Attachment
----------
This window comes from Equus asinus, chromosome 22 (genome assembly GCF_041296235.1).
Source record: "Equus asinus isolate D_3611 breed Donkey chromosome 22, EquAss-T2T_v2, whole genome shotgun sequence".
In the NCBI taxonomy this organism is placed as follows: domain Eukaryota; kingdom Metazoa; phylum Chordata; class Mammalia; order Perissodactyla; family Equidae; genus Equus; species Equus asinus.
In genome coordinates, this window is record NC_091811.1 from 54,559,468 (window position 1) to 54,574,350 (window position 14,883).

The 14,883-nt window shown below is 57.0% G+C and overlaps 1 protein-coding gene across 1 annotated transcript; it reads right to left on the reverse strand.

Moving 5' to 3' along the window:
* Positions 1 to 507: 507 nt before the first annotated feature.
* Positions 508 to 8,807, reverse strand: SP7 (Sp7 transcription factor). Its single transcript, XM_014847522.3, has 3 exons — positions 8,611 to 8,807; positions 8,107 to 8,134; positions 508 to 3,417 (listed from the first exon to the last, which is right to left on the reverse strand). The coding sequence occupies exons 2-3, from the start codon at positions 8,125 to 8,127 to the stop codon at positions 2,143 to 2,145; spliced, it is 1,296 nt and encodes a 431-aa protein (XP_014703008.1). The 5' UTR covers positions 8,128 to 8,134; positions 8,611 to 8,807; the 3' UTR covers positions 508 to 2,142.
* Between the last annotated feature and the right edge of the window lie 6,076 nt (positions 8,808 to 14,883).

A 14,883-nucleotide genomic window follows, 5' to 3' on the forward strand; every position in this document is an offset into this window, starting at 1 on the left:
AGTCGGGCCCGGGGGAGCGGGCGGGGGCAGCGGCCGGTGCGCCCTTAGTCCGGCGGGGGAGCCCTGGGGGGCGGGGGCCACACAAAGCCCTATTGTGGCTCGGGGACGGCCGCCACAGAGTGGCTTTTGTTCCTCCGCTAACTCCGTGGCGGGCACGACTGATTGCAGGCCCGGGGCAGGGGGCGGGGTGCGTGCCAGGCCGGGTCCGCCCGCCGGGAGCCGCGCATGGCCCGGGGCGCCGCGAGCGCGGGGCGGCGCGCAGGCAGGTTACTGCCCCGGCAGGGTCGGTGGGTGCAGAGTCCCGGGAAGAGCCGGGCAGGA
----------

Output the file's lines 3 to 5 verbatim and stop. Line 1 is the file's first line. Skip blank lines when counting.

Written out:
In the NCBI taxonomy this organism is placed as follows: domain Eukaryota; kingdom Metazoa; phylum Chordata; class Mammalia; order Perissodactyla; family Equidae; genus Equus; species Equus asinus.
In genome coordinates, this window is record NC_091811.1 from 54,559,468 (window position 1) to 54,574,350 (window position 14,883).

The 14,883-nt window shown below is 57.0% G+C and overlaps 1 protein-coding gene across 1 annotated transcript; it reads right to left on the reverse strand.